Low-cost investing can be a great way to diversify and strengthen your portfolio, but it’s wise to understand the basics before you get started.
What Makes a Good Portfolio?
Portfolios will vary greatly from person to person, depending on your financial and investment goals. If your portfolio provides the returns you expect at a level of risk you’re comfortable with, you have a ‘good’ portfolio.
In general, a ‘good’ portfolio has 3 key characteristics:
- It’s diverse. Don’t put all of your eggs in one basket. A diverse portfolio has a variety of asset classes and types.
- It fits your risk tolerance. Your investments shouldn’t keep you up at night because they are too risky. But they also shouldn’t be so conservative that you can’t meet your financial goals.
- It’s cost-efficient. Professional investment management costs money, but it shouldn’t break the bank.
These three characteristics make up index funds, which could make them an excellent addition to your portfolio.
What are Index Funds?
Index funds are investment funds that follow and track a benchmark index like the S&P 500, Dow Jones Industrial Average, or the Nasdaq 100. They are also referred to as mutual funds or exchange-traded funds (ETG).
Index funds are passively managed, which means that the fund manager picks one index to track and then copies its holdings instead of individually choosing each stock or bond the fund will hold. That’s why people may refer to indexing as a “passive” investment strategy.
There are many benefits to index funds:
- Portfolio diversification: Investing in index funds helps diversify your portfolio, minimizing the amount of risk you incur. Each index fund has hundreds or thousands of stocks or bonds, so if one isn’t performing well, there’s a high chance that another is performing above average, this minimizes your potential losses.
- Cost-efficient: Actively managed funds cost more because portfolio managers have to spend a significant amount of time hand-selecting stocks or bonds. Since index funds are passively managed, you don’t have to pay for that extra time.
- Tax-efficient: Index funds offer lower taxes than other investment opportunities. Because index funds are not actively managed, their stock or bond holdings don’t change as often which often results in fewer taxable gains.
Let’s take a look at 3 types of index funds.
#1 Total U.S. Stock Market Funds
A total stock market fund is a mutual or exchange-traded fund that holds every stock in a selected market. These track indexes include all publicly traded US companies and are especially ideal for investors who want broad exposure to the stock market with minimal effort.
Investing in a total stock market fund is a great way for investors to diversify their portfolio in a cost-effective way. Some examples include the Schwab Total Stock Market Index (SWTSX) and the Vanguard Total Stock Market Index Fund (VTSAX).
#2 S&P 500 Index Funds
The Standard & Poor’s (S&P) 500 is a stock index that consists of the 500 largest companies in the US. It’s considered the best indicator of the stock market’s performance and provides a statistical measure of the performance of the US’s 500 largest stocks. Because of that, it’s a common benchmark used to evaluate your portfolio.
The performance of these companies is tracked by market capitalization—which is the total value of a company’s publicly traded outstanding shares. Some of the more popular S&P 500 index funds include iShares Core S&P 500 ETF (IVV), Schwab S&P 500 index fund (SWPPX), and Shelton NASDAQ-100 Index Direct (NASDX).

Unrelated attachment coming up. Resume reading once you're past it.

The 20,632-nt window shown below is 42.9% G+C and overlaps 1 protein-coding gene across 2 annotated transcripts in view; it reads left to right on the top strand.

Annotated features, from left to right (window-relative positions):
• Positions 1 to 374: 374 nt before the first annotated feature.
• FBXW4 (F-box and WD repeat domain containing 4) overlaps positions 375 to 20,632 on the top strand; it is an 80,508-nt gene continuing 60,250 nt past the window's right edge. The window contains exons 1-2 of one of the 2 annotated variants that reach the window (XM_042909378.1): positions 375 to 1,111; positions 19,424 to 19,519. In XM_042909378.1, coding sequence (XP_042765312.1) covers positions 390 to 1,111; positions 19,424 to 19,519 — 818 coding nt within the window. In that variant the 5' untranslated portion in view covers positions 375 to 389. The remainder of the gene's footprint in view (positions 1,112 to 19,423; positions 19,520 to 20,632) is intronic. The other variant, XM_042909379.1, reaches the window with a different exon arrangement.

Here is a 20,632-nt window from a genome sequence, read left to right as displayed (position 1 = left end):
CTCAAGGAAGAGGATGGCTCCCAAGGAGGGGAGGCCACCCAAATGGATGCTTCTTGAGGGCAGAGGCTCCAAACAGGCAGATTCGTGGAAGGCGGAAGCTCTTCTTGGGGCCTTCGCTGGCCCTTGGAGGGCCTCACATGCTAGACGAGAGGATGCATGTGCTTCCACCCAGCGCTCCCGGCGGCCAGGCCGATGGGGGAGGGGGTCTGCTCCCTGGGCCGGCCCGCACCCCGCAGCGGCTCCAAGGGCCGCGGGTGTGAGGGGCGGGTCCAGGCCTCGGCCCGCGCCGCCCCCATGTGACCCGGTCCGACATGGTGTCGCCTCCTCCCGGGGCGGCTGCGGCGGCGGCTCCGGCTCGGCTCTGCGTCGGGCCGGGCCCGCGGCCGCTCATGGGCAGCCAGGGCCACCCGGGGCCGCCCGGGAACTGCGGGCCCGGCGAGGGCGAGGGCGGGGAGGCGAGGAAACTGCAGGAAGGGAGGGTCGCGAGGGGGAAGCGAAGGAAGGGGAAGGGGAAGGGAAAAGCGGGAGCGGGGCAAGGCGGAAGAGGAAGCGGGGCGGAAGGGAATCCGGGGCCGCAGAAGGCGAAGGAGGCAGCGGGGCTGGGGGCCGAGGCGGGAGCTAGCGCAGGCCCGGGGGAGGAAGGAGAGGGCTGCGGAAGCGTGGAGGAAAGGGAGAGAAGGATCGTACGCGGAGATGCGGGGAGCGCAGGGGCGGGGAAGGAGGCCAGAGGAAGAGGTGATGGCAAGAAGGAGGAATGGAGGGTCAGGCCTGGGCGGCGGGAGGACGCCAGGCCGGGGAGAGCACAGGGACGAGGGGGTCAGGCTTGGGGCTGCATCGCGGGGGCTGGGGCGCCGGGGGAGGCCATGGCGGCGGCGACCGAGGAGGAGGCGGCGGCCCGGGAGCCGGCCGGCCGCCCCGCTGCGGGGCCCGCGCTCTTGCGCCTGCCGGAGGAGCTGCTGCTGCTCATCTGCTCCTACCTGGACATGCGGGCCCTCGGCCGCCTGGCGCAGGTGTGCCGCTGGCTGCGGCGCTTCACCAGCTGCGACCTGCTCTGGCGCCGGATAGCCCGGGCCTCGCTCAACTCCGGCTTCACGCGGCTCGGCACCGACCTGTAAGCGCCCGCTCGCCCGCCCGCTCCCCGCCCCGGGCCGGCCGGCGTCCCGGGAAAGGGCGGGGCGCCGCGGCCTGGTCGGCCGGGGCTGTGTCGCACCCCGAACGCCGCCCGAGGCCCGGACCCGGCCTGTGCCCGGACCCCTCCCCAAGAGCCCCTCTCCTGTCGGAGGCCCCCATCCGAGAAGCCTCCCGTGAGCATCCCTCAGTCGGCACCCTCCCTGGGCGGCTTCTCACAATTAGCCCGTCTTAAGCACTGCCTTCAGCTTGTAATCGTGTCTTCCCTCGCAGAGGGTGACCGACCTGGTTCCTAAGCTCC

#3 Index Funds by Market Segment
This type of index fund breaks down exchange-traded funds based on their market segment—large-cap, mid-cap, and small-cap. Investing in index funds based on market segments helps tailor your investment portfolio based on your risk tolerance level.
Let’s break down each market segment:
- Large-cap: A large-cap refers to the stock of any publicly traded company valued at more than $10 billion. Well-known companies like Apple, Microsoft, and Amazon fall into this category. Due to these companies’ successes and competitive strength, large-cap stocks have a more reliable profit stream.
- Mid-cap: Mid-cap stocks have market caps between $2-10 billion and are quickly establishing stability and security. They are a great option for investors who prioritize both growth and profitability in their portfolio.
- Small-cap: Stocks with market caps between $300 million and $2 billion fall into the small-cap category. Small-cap stocks tend to offer higher returns, but since these companies are just in the beginning stages, they have a greater chance of failing.
Investing in a bigger allocation of large-cap stocks will result in a more stable, less risky portfolio. On the other hand, if you have a higher risk tolerance and want to grow your portfolio, consider investing in more small to mid-cap stocks.
Is a Low-Cost Index Fund is Right for Me?
Index funds are a great option for many investors that are looking to further diversify their portfolio in a cost-effective way.
Index funds are broad, so you can gain additional portfolio exposure to certain markets with minimal effort. What’s more, you can easily allocate more money to specific stocks or funds to match your risk tolerance, investment preferences, and investment goals.
Is a low-cost index fund right for you? As with everything in investing, it comes down to your personal goals and risk tolerance levels. A financial advisor can help guide you through the process and recommend investment strategies tailored specifically to you.
If you’d like to learn more about how a personalized investment strategy can help you reach your retirement goals, get in touch with a member of our team.